Sunday, February 01, 2009

Saving Part 3: The Banks

Last week, I asked, where does the new money come from? Where does the wealth it procures go? I'll start with something I think all agree is not a beneficial practice: outright counterfeiting.

It's simple: just print something which can pass for the things printed up at the US Bureau of Printing and Engraving, and then use it to buy stuff. Who loses? If it's a particularly bad forgery and they spend it in through particularly foolish marks, probably that first victim: this person then takes it to the grocery store or something, which uses their methods for detecting counterfeit bills, and they refuse to take it. The counterfeiter has conned only one person, and stolen from only that one person.

But there are very likely better counterfeiters whose creations might circulate through considerably more hands before they are discovered... if ever. No one person is defrauded in this case, though obviously, someone has been. In truth, everybody has been; the ill-gotten wealth is taken not from any individual particularly, but from the common stock of wealth generally. Every false bill that enters circulation withdraws something from this stock, without first adding anything to it. Every false bill that enters circulation makes everyone else just that much poorer.

Fact: the number of "dollars" circulating through the economy in one form or another (mostly electronic) increases over the long term, and it very rarely decreases in the short term. Where do the new dollars come from? In the following paragraphs, I will describe the mechanics of monetary expansion, and leave the judgment as to whether or not this is justified to the reader.

One agency that introduces new money is the banks. Banks are permitted by law to loan out more money than they have on deposit. The amount the bank must have either in their vault on on deposit with a Federal Reserve Bank is determined by the Federal Open Markets Committee, but for the purpose of this illustration I will assume a 10% reserve requirement. What this means is that if you deposit $100 at the bank, they are now allowed to loan out an additional $900. They do this by simply creating an account that says "I have $900 in me." There is, of course, only safe if the depositors do not attempt to withdraw more than 10% of the amount the bank owes them... which is what happened to IndyMac last July. There was a time when such a failure would destroy not only the bank, but the money the depositors thought they had. These days the FDIC, backed by tax dollars should they run out of money, ensures that the depositors do not lose their money.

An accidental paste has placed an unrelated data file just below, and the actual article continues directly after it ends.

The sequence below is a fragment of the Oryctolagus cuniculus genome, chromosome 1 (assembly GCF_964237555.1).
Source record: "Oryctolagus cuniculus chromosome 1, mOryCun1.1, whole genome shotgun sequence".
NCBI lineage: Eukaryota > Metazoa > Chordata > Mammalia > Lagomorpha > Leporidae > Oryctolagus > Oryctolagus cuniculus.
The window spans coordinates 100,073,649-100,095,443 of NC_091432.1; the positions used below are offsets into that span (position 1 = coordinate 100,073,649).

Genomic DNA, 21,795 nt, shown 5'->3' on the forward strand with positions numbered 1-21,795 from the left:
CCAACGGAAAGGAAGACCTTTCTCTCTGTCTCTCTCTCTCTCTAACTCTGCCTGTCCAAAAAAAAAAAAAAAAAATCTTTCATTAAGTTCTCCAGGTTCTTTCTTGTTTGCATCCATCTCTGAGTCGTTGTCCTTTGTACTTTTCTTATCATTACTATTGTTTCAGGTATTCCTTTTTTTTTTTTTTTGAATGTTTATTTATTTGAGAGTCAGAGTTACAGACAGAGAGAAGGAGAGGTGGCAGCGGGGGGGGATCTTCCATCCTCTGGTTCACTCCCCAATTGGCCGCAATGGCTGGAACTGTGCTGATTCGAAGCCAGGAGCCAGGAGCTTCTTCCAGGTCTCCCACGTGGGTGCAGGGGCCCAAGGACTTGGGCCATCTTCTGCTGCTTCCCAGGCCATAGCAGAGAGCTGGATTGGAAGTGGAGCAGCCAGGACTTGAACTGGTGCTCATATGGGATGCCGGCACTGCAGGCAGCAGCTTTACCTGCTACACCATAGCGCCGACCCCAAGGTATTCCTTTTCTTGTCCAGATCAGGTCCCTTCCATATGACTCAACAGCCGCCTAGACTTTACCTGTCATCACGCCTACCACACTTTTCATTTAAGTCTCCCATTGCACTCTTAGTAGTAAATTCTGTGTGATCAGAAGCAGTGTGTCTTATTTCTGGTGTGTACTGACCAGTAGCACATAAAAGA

Now, the banks' contribution to monetary expansion is not uniformly upward, but rather somewhat cyclical. Were it not for the business cycle (economic growth and recession), the money supply would grow, plateau, and then not grow any more. Who would benefit from this growth? The answer is that those who borrowed and spent money earlier in this growth would benefit more than those who borrowed and spent it later, with those not borrowing getting the shaft. Much like the counterfeiter, the early borrower gets to spend the money before knowledge of the existence of this new money is dispersed through the market... that is to say, before prices rise (or slow their decrease) in response to this new money being spent in. Unlike the counterfeiter, the borrower has to pay interest on this new money, and must pay it back, but he gets to spend it when it is worth more, and pay it back when it is worth less... meaning he gets more out of it than he puts back in. He gets it from later borrowers to a later extent, and non-borrowers to a greater extent. Additionally, the banks themselves get to collect another portion of the increased productivity that can result from additional investment in the form of interest, some of which goes to depositors, some of which goes to the bank's investors.